Objective: To report the first randomized controlled trial to investigate if immersive virtual reality (VR) treatment can reduce patient perceptions of anxiety compared with a tablet-based control treatment in adults undergoing a first-time sternotomy. Methods: Twenty first-time sternotomy patients were prospectively randomized (blinded to investigator) to a control or VR intervention. The VR intervention was a game module “Bear Blast” (AppliedVR) displayed using a Samsung Gear Oculus VR headset. The control intervention was a tablet-based game with comparable audio, visual, and tactile components. The State-Trait Anxiety Inventory was administered before and after the assigned intervention. Self-reported anxiety measures between the control and VR groups were evaluated using an unpaired t test. Changes in self-reported anxiety measures pre- and post-intervention were evaluated with a paired t test for both the control and VR groups. The study took place from May 1, 2017, through January 1, 2019 (Institutional Review Board 16-009784). Results: Both control and VR groups were 90.0% male, with a mean ± SD age of 63.4 ± 9.11 and 69.5 ± 6.9 years, respectively. VR users experienced significant reductions in feeling tense and strained, and significant improvements in feeling calm when compared with tablet controls (P<0.05). They also experienced significant reductions in feeling strained, upset, and tense when compared with their own self-reported anxiety measure pre- and post-intervention (P<0.05). Critically, control patients had no change in these categories. Conclusion: Immersive VR is an effective, nonpharmacologic approach to reducing preoperative anxiety in adults undergoing cardiac surgery and shows the validity and utility of this technology in adult patients.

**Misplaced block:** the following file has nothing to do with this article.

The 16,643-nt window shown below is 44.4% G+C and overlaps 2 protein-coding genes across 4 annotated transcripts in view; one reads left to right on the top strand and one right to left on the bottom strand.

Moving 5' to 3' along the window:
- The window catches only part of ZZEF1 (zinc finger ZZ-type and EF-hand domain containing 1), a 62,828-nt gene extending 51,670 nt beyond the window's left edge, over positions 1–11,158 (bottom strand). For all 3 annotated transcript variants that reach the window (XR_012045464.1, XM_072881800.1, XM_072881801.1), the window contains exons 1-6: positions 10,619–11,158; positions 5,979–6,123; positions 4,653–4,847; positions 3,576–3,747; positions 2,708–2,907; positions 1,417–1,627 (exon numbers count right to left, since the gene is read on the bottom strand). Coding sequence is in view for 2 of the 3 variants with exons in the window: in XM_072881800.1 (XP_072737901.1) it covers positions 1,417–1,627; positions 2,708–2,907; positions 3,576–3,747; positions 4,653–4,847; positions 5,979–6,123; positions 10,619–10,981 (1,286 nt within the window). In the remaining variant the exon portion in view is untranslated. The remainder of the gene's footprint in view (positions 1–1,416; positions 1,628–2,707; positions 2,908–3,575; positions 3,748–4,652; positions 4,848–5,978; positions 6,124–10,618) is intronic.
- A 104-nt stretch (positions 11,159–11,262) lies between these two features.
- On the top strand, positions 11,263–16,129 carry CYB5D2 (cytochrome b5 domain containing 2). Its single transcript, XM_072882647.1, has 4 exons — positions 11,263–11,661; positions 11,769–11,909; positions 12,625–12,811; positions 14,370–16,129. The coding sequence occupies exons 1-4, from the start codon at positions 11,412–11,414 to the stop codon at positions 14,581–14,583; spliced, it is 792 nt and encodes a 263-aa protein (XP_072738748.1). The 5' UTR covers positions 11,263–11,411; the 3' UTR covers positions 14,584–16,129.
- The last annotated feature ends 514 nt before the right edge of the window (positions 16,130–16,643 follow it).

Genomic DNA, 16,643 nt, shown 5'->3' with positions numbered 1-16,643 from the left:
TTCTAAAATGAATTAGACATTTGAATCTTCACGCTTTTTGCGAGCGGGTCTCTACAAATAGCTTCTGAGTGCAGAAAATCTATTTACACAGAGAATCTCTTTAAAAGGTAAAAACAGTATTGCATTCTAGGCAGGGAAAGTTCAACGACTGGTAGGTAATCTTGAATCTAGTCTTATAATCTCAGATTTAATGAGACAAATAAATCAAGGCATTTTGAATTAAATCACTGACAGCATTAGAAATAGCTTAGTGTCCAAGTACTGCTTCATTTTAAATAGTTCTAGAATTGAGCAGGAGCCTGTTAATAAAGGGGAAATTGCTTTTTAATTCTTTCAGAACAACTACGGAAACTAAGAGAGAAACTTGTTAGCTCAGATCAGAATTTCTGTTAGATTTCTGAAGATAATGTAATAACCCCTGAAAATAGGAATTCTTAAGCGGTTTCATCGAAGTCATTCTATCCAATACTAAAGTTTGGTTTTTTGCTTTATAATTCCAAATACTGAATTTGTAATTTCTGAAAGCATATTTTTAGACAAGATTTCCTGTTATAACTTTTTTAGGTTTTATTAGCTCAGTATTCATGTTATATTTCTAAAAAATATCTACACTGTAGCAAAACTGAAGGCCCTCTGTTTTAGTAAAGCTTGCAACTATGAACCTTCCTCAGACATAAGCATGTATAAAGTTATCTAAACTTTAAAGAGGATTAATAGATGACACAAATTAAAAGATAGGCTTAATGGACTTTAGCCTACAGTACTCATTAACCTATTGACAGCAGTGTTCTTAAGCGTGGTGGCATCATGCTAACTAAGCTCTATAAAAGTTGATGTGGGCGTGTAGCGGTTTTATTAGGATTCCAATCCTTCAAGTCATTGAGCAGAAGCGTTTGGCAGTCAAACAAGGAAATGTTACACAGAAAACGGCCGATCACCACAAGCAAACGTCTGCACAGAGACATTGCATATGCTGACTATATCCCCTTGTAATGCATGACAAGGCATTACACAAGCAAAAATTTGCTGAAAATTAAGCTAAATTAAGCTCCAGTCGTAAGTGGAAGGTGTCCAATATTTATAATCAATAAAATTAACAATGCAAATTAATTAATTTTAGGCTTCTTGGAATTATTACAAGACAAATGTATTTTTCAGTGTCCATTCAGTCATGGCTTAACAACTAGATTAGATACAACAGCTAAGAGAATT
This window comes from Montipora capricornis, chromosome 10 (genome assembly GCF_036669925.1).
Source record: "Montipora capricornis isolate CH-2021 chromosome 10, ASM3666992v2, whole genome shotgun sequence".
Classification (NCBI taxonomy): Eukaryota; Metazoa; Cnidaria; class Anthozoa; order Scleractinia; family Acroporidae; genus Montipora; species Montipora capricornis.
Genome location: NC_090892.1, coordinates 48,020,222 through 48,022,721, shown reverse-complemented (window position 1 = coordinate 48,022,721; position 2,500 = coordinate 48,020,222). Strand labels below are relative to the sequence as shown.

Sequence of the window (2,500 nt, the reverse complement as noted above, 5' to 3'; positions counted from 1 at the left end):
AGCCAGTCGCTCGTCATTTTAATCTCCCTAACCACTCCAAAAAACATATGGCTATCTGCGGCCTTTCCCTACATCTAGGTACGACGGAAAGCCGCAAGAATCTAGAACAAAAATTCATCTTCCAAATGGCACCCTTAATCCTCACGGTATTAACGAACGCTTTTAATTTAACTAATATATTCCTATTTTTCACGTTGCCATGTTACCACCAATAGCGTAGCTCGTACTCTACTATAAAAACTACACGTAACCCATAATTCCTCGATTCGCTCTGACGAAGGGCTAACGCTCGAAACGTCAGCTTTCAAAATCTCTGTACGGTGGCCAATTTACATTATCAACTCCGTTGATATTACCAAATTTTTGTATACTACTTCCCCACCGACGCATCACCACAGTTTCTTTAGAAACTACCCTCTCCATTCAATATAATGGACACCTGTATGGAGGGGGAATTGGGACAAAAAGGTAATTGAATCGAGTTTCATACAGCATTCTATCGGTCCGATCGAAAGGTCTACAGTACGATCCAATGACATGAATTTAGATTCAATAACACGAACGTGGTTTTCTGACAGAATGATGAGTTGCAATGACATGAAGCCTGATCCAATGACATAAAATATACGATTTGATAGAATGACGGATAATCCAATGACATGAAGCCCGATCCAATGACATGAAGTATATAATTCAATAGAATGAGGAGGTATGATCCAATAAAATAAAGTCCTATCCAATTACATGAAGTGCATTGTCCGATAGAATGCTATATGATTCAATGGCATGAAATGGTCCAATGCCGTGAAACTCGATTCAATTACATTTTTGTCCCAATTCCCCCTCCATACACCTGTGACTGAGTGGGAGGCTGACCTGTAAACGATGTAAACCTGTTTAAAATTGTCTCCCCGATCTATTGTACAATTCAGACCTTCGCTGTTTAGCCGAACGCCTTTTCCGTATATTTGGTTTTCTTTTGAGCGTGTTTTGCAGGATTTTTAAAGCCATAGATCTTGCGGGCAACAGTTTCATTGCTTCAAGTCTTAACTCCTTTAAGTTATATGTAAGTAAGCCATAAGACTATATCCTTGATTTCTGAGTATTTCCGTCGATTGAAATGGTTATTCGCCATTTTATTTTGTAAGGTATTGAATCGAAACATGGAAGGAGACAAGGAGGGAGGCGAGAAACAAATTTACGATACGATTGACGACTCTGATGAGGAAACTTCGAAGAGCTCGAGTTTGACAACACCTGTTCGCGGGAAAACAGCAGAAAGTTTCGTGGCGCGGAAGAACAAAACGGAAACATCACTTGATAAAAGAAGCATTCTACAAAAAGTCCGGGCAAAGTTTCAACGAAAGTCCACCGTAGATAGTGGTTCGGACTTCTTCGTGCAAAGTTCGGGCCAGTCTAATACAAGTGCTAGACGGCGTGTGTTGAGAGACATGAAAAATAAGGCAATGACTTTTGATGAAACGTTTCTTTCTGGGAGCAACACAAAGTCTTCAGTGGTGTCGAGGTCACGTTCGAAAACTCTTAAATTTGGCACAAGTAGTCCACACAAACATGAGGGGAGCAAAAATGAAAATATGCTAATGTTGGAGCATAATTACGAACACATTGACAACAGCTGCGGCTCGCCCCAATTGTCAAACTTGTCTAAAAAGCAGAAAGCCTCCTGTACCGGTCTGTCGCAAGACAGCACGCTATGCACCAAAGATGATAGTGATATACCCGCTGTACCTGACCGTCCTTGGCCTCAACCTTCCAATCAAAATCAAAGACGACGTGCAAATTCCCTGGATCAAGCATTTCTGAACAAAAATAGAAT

ASJC Scopus subject areas
- General Medicine